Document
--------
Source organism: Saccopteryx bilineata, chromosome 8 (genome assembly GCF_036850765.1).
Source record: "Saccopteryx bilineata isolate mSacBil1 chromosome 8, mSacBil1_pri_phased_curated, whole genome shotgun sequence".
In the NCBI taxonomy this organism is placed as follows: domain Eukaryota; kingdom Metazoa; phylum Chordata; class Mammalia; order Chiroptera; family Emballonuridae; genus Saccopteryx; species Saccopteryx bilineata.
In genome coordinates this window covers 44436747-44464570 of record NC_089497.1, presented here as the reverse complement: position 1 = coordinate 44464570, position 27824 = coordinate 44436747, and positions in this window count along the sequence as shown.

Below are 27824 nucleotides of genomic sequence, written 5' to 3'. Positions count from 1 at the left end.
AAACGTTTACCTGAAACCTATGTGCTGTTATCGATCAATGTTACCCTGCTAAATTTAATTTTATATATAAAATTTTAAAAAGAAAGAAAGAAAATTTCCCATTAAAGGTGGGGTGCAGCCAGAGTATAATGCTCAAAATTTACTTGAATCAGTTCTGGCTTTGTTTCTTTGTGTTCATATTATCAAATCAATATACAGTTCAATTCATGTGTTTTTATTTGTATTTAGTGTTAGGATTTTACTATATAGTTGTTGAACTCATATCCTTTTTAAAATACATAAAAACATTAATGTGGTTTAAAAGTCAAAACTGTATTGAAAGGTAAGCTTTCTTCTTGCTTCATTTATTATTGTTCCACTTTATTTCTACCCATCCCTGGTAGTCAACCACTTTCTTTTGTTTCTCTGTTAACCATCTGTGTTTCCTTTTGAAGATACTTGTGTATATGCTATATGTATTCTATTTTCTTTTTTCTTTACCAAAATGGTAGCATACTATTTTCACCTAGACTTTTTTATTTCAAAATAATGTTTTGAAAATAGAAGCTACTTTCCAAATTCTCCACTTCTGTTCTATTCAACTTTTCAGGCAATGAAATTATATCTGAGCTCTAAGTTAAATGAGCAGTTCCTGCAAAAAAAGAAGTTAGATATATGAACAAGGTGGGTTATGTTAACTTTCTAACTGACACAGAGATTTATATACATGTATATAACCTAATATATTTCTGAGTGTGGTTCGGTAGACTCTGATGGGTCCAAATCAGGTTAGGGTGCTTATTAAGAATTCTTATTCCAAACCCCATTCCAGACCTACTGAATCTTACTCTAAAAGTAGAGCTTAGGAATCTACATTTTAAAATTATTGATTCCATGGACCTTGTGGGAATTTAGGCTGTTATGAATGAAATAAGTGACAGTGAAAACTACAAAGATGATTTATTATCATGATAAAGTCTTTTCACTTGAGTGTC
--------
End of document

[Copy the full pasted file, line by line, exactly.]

Source organism: Saccopteryx bilineata, chromosome 8 (genome assembly GCF_036850765.1).
Source record: "Saccopteryx bilineata isolate mSacBil1 chromosome 8, mSacBil1_pri_phased_curated, whole genome shotgun sequence".
In the NCBI taxonomy this organism is placed as follows: domain Eukaryota; kingdom Metazoa; phylum Chordata; class Mammalia; order Chiroptera; family Emballonuridae; genus Saccopteryx; species Saccopteryx bilineata.
In genome coordinates this window covers 44436747-44464570 of record NC_089497.1, presented here as the reverse complement: position 1 = coordinate 44464570, position 27824 = coordinate 44436747, and positions in this window count along the sequence as shown.

Below are 27824 nucleotides of genomic sequence, written 5' to 3'. Positions count from 1 at the left end.
AAACGTTTACCTGAAACCTATGTGCTGTTATCGATCAATGTTACCCTGCTAAATTTAATTTTATATATAAAATTTTAAAAAGAAAGAAAGAAAATTTCCCATTAAAGGTGGGGTGCAGCCAGAGTATAATGCTCAAAATTTACTTGAATCAGTTCTGGCTTTGTTTCTTTGTGTTCATATTATCAAATCAATATACAGTTCAATTCATGTGTTTTTATTTGTATTTAGTGTTAGGATTTTACTATATAGTTGTTGAACTCATATCCTTTTTAAAATACATAAAAACATTAATGTGGTTTAAAAGTCAAAACTGTATTGAAAGGTAAGCTTTCTTCTTGCTTCATTTATTATTGTTCCACTTTATTTCTACCCATCCCTGGTAGTCAACCACTTTCTTTTGTTTCTCTGTTAACCATCTGTGTTTCCTTTTGAAGATACTTGTGTATATGCTATATGTATTCTATTTTCTTTTTTCTTTACCAAAATGGTAGCATACTATTTTCACCTAGACTTTTTTATTTCAAAATAATGTTTTGAAAATAGAAGCTACTTTCCAAATTCTCCACTTCTGTTCTATTCAACTTTTCAGGCAATGAAATTATATCTGAGCTCTAAGTTAAATGAGCAGTTCCTGCAAAAAAAGAAGTTAGATATATGAACAAGGTGGGTTATGTTAACTTTCTAACTGACACAGAGATTTATATACATGTATATAACCTAATATATTTCTGAGTGTGGTTCGGTAGACTCTGATGGGTCCAAATCAGGTTAGGGTGCTTATTAAGAATTCTTATTCCAAACCCCATTCCAGACCTACTGAATCTTACTCTAAAAGTAGAGCTTAGGAATCTACATTTTAAAATTATTGATTCCATGGACCTTGTGGGAATTTAGGCTGTTATGAATGAAATAAGTGACAGTGAAAACTACAAAGATGATTTATTATCATGATAAAGTCTTTTCACTTGAGTGTC